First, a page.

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In Search of the Folk Daoists of North China

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The living practice of Daoist ritual is still only a small part of Daoist studies. Most of this work focuses on the southeast, with the vast area of north China often assumed to be a tabula rasa for local lay liturgical traditions. This book, based on fieldwork, challenges this assumption. With case studies on parts of Hebei, Shanxi, Shaanxi, and Gansu provinces, Stephen J The living practice of Daoist ritual is still only a small part of Daoist studies. Most of this work focuses on the southeast, with the vast area of north China often assumed to be a tabula rasa for local lay liturgical traditions. This book, based on fieldwork, challenges this assumption. With case studies on parts of Hebei, Shanxi, Shaanxi, and Gansu provinces, Stephen Jones describes ritual sequences within funerals and temple fairs, offering details on occupational hereditary lay Daoists, temple-dwelling priests, and even amateur ritual groups. Stressing performance, Jones observes the changing ritual scene in this poor countryside, both since the 1980s and through all the tribulations of twentieth-century warfare and political campaigns. The whole vocabulary of north Chinese Daoists differs significantly from that of the southeast, which has so far dominated our image. Largely unstudied by scholars of religion, folk Daoist ritual in north China has been a constant theme of music scholars within China. Stephen Jones places lay Daoists within the wider context of folk religious practices - including those of lay Buddhists, sectarians, and spirit mediums. This book opens up a new field for scholars of religion, ritual, music, and modern Chinese society.


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The living practice of Daoist ritual is still only a small part of Daoist studies. Most of this work focuses on the southeast, with the vast area of north China often assumed to be a tabula rasa for local lay liturgical traditions. This book, based on fieldwork, challenges this assumption. With case studies on parts of Hebei, Shanxi, Shaanxi, and Gansu provinces, Stephen J The living practice of Daoist ritual is still only a small part of Daoist studies. Most of this work focuses on the southeast, with the vast area of north China often assumed to be a tabula rasa for local lay liturgical traditions. This book, based on fieldwork, challenges this assumption. With case studies on parts of Hebei, Shanxi, Shaanxi, and Gansu provinces, Stephen Jones describes ritual sequences within funerals and temple fairs, offering details on occupational hereditary lay Daoists, temple-dwelling priests, and even amateur ritual groups. Stressing performance, Jones observes the changing ritual scene in this poor countryside, both since the 1980s and through all the tribulations of twentieth-century warfare and political campaigns. The whole vocabulary of north Chinese Daoists differs significantly from that of the southeast, which has so far dominated our image. Largely unstudied by scholars of religion, folk Daoist ritual in north China has been a constant theme of music scholars within China. Stephen Jones places lay Daoists within the wider context of folk religious practices - including those of lay Buddhists, sectarians, and spirit mediums. This book opens up a new field for scholars of religion, ritual, music, and modern Chinese society.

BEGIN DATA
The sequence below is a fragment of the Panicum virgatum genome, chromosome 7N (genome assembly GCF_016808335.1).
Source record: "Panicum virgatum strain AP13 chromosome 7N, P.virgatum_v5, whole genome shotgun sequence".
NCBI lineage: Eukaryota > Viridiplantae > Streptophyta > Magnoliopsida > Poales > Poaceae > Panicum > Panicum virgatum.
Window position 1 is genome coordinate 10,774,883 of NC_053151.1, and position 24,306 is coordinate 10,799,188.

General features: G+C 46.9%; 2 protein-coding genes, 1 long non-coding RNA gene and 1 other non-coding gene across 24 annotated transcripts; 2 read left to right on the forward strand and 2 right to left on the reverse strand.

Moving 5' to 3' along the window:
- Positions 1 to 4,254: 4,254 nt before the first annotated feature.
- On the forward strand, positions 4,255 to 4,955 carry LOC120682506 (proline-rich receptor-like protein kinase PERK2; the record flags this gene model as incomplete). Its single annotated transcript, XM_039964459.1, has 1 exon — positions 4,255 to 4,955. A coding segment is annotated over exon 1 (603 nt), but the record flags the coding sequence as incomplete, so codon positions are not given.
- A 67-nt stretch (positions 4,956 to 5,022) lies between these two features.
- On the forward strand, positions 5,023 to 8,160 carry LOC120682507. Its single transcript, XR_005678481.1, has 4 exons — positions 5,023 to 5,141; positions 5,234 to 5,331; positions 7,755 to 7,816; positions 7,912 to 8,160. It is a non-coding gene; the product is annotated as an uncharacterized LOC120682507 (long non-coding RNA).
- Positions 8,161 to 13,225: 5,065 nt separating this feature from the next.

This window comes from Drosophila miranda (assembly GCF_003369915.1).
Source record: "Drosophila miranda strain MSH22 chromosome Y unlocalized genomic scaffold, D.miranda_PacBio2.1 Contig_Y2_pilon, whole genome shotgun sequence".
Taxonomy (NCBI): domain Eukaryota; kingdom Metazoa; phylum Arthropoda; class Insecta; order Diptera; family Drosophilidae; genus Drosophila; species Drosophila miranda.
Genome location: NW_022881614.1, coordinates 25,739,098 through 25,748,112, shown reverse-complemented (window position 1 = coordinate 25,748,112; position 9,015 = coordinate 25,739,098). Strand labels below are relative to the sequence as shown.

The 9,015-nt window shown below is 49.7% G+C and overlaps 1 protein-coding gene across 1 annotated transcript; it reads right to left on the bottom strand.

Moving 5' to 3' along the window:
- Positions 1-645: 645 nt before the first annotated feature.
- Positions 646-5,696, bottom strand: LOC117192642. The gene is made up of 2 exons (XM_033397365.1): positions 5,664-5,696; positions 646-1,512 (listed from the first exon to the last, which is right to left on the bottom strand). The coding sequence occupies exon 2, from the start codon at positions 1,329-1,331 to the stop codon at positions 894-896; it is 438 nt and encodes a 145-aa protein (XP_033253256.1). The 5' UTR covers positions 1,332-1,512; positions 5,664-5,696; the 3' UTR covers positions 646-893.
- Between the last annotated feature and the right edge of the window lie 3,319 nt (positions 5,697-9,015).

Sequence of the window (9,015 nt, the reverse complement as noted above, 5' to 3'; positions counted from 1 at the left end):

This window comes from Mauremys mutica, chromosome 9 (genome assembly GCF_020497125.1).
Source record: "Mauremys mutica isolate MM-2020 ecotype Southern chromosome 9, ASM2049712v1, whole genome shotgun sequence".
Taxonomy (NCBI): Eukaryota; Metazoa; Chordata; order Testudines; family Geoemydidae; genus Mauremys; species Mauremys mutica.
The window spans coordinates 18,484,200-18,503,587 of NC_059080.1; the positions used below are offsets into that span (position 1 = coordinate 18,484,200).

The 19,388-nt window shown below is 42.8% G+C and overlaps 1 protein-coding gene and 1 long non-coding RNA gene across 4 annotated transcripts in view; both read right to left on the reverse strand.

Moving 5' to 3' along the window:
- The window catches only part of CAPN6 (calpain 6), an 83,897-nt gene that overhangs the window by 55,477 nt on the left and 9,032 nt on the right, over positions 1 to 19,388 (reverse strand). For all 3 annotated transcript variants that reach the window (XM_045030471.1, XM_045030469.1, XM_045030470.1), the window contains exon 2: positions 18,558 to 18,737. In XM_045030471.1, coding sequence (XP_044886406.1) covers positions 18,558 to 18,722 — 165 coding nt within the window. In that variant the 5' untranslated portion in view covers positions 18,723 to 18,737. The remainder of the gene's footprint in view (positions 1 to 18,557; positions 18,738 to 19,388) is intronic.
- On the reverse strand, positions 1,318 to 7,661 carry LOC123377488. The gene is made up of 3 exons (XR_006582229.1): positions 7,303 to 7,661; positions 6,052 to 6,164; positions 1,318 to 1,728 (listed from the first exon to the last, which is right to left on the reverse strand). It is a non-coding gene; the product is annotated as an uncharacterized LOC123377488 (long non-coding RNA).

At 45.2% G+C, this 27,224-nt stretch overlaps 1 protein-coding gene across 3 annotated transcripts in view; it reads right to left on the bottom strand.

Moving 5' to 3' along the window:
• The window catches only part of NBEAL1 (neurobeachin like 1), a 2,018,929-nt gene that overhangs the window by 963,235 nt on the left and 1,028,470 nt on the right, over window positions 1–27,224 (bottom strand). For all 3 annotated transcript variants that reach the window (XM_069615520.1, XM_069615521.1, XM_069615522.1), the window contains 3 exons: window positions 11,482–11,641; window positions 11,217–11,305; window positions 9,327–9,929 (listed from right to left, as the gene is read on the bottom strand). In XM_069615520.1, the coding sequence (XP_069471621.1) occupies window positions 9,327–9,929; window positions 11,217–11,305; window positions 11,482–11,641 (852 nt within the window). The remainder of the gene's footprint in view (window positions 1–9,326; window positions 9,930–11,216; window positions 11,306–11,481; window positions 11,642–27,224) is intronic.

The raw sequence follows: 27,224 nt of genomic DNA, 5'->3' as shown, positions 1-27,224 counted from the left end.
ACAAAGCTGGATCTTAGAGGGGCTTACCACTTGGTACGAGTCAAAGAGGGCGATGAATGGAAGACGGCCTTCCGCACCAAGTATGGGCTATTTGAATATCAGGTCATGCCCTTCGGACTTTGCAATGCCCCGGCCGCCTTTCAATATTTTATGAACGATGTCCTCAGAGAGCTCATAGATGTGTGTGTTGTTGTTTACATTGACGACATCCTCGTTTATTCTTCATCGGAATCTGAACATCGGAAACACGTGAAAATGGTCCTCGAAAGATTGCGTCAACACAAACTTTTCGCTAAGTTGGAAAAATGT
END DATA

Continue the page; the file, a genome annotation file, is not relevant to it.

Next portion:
4 review for In Search of the Folk Daoists of North China

  1. 4 out of 5

    Mel

    This book was good but it wasn't what I was hoping for. It contained much more description and much less analysis than I was hoping for. For me the most interesting parts were the appendix. It was interesting to see how Taoism had survived that period of Maoism and come back to flourish and how the differences between the lay practitioners and the official temples. Despite being not quite what I was looking for I'd definitely still recommend it though as it was an interesting read and contained This book was good but it wasn't what I was hoping for. It contained much more description and much less analysis than I was hoping for. For me the most interesting parts were the appendix. It was interesting to see how Taoism had survived that period of Maoism and come back to flourish and how the differences between the lay practitioners and the official temples. Despite being not quite what I was looking for I'd definitely still recommend it though as it was an interesting read and contained lots of detailed research.

  2. 5 out of 5

    NausicaƤ NausicaƤ

  3. 4 out of 5

    Aglaia Starostina

  4. 4 out of 5

    John Varner

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